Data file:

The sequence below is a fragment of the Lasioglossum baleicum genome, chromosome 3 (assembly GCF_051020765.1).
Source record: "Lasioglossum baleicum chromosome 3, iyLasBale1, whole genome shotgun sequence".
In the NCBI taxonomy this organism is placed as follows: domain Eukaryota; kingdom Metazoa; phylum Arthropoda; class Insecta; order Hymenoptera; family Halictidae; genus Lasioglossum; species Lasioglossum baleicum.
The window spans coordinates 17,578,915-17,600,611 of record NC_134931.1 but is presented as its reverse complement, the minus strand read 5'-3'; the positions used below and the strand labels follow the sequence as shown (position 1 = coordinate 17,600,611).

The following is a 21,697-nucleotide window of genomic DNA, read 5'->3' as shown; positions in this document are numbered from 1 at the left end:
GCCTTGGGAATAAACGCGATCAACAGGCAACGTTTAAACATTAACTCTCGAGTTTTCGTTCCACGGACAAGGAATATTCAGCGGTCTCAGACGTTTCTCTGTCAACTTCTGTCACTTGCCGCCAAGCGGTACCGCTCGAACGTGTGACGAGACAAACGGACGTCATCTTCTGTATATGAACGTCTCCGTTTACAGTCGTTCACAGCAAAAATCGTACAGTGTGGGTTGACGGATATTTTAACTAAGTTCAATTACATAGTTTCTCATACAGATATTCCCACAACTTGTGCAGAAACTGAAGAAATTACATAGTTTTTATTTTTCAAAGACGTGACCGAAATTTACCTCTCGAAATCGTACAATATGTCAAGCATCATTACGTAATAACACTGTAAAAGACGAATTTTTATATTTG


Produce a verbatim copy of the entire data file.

The sequence below is a fragment of the Lasioglossum baleicum genome, chromosome 3 (assembly GCF_051020765.1).
Source record: "Lasioglossum baleicum chromosome 3, iyLasBale1, whole genome shotgun sequence".
In the NCBI taxonomy this organism is placed as follows: domain Eukaryota; kingdom Metazoa; phylum Arthropoda; class Insecta; order Hymenoptera; family Halictidae; genus Lasioglossum; species Lasioglossum baleicum.
The window spans coordinates 17,578,915-17,600,611 of record NC_134931.1 but is presented as its reverse complement, the minus strand read 5'-3'; the positions used below and the strand labels follow the sequence as shown (position 1 = coordinate 17,600,611).

The following is a 21,697-nucleotide window of genomic DNA, read 5'->3' as shown; positions in this document are numbered from 1 at the left end:
GCCTTGGGAATAAACGCGATCAACAGGCAACGTTTAAACATTAACTCTCGAGTTTTCGTTCCACGGACAAGGAATATTCAGCGGTCTCAGACGTTTCTCTGTCAACTTCTGTCACTTGCCGCCAAGCGGTACCGCTCGAACGTGTGACGAGACAAACGGACGTCATCTTCTGTATATGAACGTCTCCGTTTACAGTCGTTCACAGCAAAAATCGTACAGTGTGGGTTGACGGATATTTTAACTAAGTTCAATTACATAGTTTCTCATACAGATATTCCCACAACTTGTGCAGAAACTGAAGAAATTACATAGTTTTTATTTTTCAAAGACGTGACCGAAATTTACCTCTCGAAATCGTACAATATGTCAAGCATCATTACGTAATAACACTGTAAAAGACGAATTTTTATATTTG